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ALERT – ALERT – SUPREME COURT DECISIONS UNITED STATES v, RAHIMI – JUNE 21, 2024

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UNITED STATES v, RAHIMI, 2024 U.S. LEXIS 2714 (S. Ct.)

No. 22-915

Argued November 7, 2023—Decided June 21, 2024

Justice Roberts


Respondent Zackey Rahimi was indicted under 18 USC 922(g)(8), a federal statute that prohibits individuals subject to a domestic violence restraining order from possessing a firearm. A prosecution under Section 922(g)(8) may proceed only if the restraining order meets certain statutory criteria. In particular, the order must either contain a finding that the defendant “represents a credible threat to the physical safety” of his intimate partner or his or his partner’s child, 922(g)(8)(C)(i), or “by its terms explicitly prohibit[ ] the use,” attempted use, or threatened use of “physical force” against those individuals, 922(g)(8)(C)(ii). Rahimi concedes here that the restraining order against him satisfies the statutory criteria, but argues that on its face Section 922(g)(8) violates the Second Amendment. The District Court denied Rahimi’s motion to dismiss the indictment on Second Amendment grounds. While Rahimi’s case was on appeal, the Supreme Court decided New York State Rifle & Pistol Assn., Inc. v. Bruen, 597 U. S. 1 (2022). In light of Bruen, the Fifth Circuit reversed, concluding that the Government had not shown that Section 922(g)(8) “fits within our Nation’s historical tradition of firearm regulation.”  61 F.4th 443, 460 (CA5 2023). HELD: When an individual has been found by a court to pose a credible threat to the physical safety of another, that individual may be temporarily disarmed consistent with the Second Amendment. Pp. 5–17. (a) Since the Founding, the Nation’s firearm laws have included regulations to stop individuals who threaten physical harm to others from misusing firearms. As applied to the facts here, Section 922(g)(8) fits within this tradition. The right to keep and bear arms is among the “fundamental rights necessary to our system of ordered liberty.” McDonald v. Chicago, 561 U.S. 742, 778.  That right, however, “is not unlimited,” District of Columbia v. Heller, 554 U.S. 570, 626.  The reach of the Second Amendment is not limited only to those arms that were in existence at the Founding. Heller, 554 U.S. at 582. Rather, it “extends, prima facie, to all instruments that constitute bearable arms, even those that were not [yet] in existence.” Ibid. By that same logic, the Second Amendment permits more than just regulations identical to those existing in 1791. Under our precedent, the appropriate analysis involves considering whether the challenged regulation is consistent with the principles that underpin the Nation’s regulatory tradition.  Bruen, 597 U.S. at 26–31.  When firearm regulation is challenged under the Second Amendment, the Government must show that the restriction “is consistent with the Nation’s historical tradition of firearm regulation.” Bruen, 597 U.S. at 24.  A court must ascertain whether the new law is “relevantly similar” to laws that our tradition is understood to permit, “apply[ing] faithfully the balance struck by the founding generation to modern circumstances.” Id. at 29, and n.7. Why and how the regulation burdens the right are central to this inquiry. As Bruen explained, a challenged regulation that does not precisely match its historical precursors “still may be analogous enough to pass constitutional muster.” Id. at 30. Pp. 5–8. (b) Section 922(g)(8) survives Rahimi’s challenge.  Pp. 8–17. (1) Rahimi’s facial challenge to Section 922(g)(8) requires him to “establish that no set of circumstances exists under which the Act would be valid.” United States v. Salerno, 481 U.S. 739, 745.  Here, Section 922(g)(8) is constitutional as applied to the facts of Rahimi’s own case.  Rahimi has been found by a court to pose a credible threat to the physical safety of others, see 922(g)(8)(C)(i), and the Government offers ample evidence that the Second Amendment permits such individuals to be disarmed. P. 8. (2) The Court reviewed the history of American gun laws extensively in Heller and Bruen. At common law people were barred from misusing weapons to harm or menace others.  Such conduct was often addressed through ordinary criminal laws and civil actions, such as prohibitions on fighting or private suits against individuals who threatened others. By the 1700s and early 1800s, though, two distinct legal regimes had developed that specifically addressed firearms violence: the surety laws and the “going armed” laws. Surety laws were a form of “preventive justice,” 4 W. Blackstone, Commentaries on the Laws of England 251 (10th ed. 1787), which authorized magistrates to require individuals suspected of future misbehavior to post a bond. If an individual failed to post a bond, he would be jailed.  If the individual did post a bond and then broke the peace, the bond would be forfeit. Surety laws could be invoked to prevent all forms of violence, including spousal abuse, and also targeted the misuse of firearms. These laws often offered the accused significant procedural protections. The “going armed” laws—a particular subset of the ancient common law prohibition on affrays, or fighting in public—provided a mechanism for punishing those who had menaced others with firearms. Under these laws, individuals were prohibited from “riding or going armed, with dangerous or unusual weapons, [to] terrify[ ] the good people of the land.” 4 Blackstone 149. Those who did so faced forfeiture of their arms and imprisonment.  Prohibitions on going armed were incorporated into American jurisprudence through the common law, and some States expressly codified them.  Pp. 9–13. (3) Together, the surety and going armed laws confirm what common sense suggests: When an individual poses a clear threat of physical violence to another, the threatening individual may be disarmed. Section 922(g)(8) is not identical to these founding-era regimes, but it does not need to be. Like the surety and going armed laws, Section 922(g)(8)(C)(i) applies to individuals found by a court to threaten the physical safety of another. This prohibition is “relevantly similar” to those founding era regimes in both why and how it burdens the Second Amendment right. Id. at 29. Section 922(g)(8) restricts gun use to check demonstrated threats of physical violence, just as the surety and going armed laws do. Unlike the regulation struck down in Bruen, Section 922(g)(8) does not broadly restrict arms use by the public generally. The burden that Section 922(g)(8) imposes on the right to bear arms also fits within the Nation’s regulatory tradition. While the Court does not suggest that the Second Amendment prohibits the enactment of laws banning the possession of guns by categories of persons thought by a legislature to present a special danger of misuse, see Heller, 554 U.S. at 626, Section 922(g)(8) applies only once a court has found that the defendant “represents a credible threat to the physical safety” of another, 922(g)(8)(C)(i), which notably matches the similar judicial determinations required in the surety and going armed laws. Moreover, like surety bonds of limited duration, Section 922(g)(8) only prohibits firearm possession so long as the defendant “is” subject to a restraining order. Finally, the penalty—another relevant aspect of the burden—also fits within the regulatory tradition.  The going armed laws provided for imprisonment, and if imprisonment was permissible to respond to the use of guns to threaten the physical safety of others, then the lesser restriction of temporary disarmament that Section 922(g)(8) imposes is also permissible. The Court’s decisions in Heller and Bruen do not help Rahimi.  While Section 922(g)(8) bars individuals subject to restraining orders from possessing guns in the home, Heller never established a categorical rule that the Constitution prohibits regulations that forbid firearm possession in the home. Indeed, Heller stated that many such prohibitions, like those on the possession of firearms by “felons and the mentally ill,” are “presumptively lawful.” Heller, 554 U. S. at 626, 627, n.26. And the Court’s conclusion in Bruen that regulations like the surety laws are not a proper historical analogue for a broad gun licensing regime does not mean that they cannot be an appropriate analogue for a narrow one. Pp. 13–15. (4) The Fifth Circuit erred in reading Bruen to require a “historical twin” rather than a “historical analogue.” 597 U. S. at 30. The panel also misapplied the Court’s precedents when evaluating Rahimi’s facial challenge. Rather than consider the circumstances in which Section 922(g)(8) was most likely to be constitutional, the panel instead focused on hypothetical scenarios where the provision might raise constitutional concerns. P. 16. (5) Finally, the Court rejects the Government’s contention that Rahimi may be disarmed simply because he is not “responsible.”  The Court used this term in Heller and Bruen to describe the class of citizens who undoubtedly enjoy the Second Amendment right. Those decisions, however, did not define the term and said nothing about the status of citizens who were not “responsible.” P. 17.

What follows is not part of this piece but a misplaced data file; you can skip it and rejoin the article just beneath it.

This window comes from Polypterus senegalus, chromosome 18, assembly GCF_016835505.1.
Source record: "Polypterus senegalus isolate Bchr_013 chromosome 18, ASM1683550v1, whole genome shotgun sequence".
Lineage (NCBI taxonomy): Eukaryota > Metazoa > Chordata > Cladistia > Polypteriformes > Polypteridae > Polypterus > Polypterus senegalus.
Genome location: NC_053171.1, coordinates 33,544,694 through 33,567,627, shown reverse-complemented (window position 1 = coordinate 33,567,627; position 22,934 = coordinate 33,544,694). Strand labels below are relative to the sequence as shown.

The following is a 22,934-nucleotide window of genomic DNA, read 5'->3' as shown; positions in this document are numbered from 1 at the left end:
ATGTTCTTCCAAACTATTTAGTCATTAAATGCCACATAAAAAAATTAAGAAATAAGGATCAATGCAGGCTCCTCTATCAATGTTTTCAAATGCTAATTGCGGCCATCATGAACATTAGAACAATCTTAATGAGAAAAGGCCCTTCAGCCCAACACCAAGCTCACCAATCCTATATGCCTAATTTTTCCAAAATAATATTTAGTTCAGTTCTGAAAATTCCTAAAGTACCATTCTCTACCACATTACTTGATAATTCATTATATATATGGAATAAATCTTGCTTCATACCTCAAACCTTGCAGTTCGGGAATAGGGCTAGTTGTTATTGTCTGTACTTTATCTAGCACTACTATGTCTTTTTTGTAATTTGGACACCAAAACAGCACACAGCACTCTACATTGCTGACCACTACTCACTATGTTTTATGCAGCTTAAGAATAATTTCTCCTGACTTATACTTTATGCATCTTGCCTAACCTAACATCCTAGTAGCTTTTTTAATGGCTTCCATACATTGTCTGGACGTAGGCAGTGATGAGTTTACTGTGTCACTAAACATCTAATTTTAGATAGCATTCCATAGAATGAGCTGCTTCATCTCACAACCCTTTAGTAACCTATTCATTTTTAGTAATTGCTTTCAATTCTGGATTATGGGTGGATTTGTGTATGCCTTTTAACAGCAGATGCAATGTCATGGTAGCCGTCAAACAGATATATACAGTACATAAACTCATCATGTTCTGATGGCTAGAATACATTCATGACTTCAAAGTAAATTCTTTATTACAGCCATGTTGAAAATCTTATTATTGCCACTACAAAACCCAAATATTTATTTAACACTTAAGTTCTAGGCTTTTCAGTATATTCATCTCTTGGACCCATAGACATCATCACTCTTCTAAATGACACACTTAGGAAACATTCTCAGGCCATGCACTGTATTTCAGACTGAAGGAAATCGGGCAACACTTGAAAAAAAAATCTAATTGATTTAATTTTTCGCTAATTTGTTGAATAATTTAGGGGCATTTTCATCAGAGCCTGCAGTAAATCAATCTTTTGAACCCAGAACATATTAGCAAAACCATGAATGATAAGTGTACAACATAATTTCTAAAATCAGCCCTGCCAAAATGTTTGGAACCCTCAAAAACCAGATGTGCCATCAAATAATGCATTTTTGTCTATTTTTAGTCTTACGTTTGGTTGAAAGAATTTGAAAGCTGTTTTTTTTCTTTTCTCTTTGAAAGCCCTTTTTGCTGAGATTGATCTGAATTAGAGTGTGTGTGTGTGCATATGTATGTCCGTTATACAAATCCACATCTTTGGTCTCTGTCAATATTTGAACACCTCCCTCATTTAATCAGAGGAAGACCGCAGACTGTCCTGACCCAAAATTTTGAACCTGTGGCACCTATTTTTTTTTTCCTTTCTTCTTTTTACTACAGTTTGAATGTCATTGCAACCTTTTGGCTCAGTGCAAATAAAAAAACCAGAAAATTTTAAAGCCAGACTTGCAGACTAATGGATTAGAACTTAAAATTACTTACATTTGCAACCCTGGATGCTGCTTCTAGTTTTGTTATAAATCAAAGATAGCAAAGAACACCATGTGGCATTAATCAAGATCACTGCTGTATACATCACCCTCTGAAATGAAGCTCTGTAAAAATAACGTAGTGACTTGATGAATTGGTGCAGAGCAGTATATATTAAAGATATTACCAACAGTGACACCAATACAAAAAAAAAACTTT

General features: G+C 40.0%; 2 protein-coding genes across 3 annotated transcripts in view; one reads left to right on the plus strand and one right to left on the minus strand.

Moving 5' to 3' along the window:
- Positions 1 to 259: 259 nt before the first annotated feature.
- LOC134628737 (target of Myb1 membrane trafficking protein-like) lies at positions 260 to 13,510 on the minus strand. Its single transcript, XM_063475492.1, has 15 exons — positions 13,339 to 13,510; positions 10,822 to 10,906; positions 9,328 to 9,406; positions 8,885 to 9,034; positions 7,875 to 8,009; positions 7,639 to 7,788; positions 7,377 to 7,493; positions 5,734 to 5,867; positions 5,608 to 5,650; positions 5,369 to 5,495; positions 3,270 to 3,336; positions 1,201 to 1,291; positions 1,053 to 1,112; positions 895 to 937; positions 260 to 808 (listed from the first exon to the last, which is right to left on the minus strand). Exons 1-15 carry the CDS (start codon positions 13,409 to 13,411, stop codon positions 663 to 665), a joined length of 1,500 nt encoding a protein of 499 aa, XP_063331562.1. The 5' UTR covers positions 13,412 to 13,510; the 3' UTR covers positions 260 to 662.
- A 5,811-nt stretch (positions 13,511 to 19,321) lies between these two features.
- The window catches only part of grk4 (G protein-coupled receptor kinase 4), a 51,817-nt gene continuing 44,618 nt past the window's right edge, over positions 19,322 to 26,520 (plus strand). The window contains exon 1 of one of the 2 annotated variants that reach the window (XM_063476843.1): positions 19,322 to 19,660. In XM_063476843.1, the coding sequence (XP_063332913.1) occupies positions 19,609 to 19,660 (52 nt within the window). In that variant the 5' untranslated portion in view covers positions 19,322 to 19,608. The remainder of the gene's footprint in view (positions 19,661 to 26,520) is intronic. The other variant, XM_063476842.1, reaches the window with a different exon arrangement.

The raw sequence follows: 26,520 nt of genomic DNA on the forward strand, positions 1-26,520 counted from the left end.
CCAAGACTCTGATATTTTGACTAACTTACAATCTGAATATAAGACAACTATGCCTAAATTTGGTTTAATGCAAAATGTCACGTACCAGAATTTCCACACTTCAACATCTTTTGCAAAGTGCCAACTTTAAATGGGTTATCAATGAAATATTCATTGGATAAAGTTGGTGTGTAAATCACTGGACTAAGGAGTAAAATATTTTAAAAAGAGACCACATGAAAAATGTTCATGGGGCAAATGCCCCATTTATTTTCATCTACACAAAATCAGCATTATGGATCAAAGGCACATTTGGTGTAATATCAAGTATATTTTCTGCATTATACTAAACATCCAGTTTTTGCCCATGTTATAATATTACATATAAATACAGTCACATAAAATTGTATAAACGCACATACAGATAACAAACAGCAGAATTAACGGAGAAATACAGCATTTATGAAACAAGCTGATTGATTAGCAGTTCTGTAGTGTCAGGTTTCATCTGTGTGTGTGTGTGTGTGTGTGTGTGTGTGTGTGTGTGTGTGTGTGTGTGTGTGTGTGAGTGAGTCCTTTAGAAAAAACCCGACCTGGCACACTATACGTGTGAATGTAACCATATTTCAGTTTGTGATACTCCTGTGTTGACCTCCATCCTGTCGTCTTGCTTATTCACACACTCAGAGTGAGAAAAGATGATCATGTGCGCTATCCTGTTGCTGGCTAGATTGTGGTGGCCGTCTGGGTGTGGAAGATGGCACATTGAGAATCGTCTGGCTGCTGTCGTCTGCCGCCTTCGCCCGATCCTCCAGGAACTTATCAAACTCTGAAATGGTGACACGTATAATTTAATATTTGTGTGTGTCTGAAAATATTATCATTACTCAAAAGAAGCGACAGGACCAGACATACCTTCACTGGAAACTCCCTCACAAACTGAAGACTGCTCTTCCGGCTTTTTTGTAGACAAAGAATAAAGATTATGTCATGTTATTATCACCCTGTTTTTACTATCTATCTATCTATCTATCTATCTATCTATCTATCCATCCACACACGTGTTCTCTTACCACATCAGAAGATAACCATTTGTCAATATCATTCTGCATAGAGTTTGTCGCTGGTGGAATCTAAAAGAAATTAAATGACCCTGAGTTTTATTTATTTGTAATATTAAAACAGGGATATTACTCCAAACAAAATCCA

61 F.4th 443, reversed and remanded. 


ROBERTS, C. J., delivered the opinion for the Court, in which ALITO, SOTOMAYOR, KAGAN, GORSUCH, KAVANAUGH, BARRETT, and JACKSON, JJ., joined. SOTOMAYOR, J., filed a concurring opinion, in which KAGAN, J., joined. GORSUCH, J., KAVANAUGH, J., BARRETT, J., and JACKSON, J., filed concurring opinions. THOMAS, J., filed a dissenting opinion.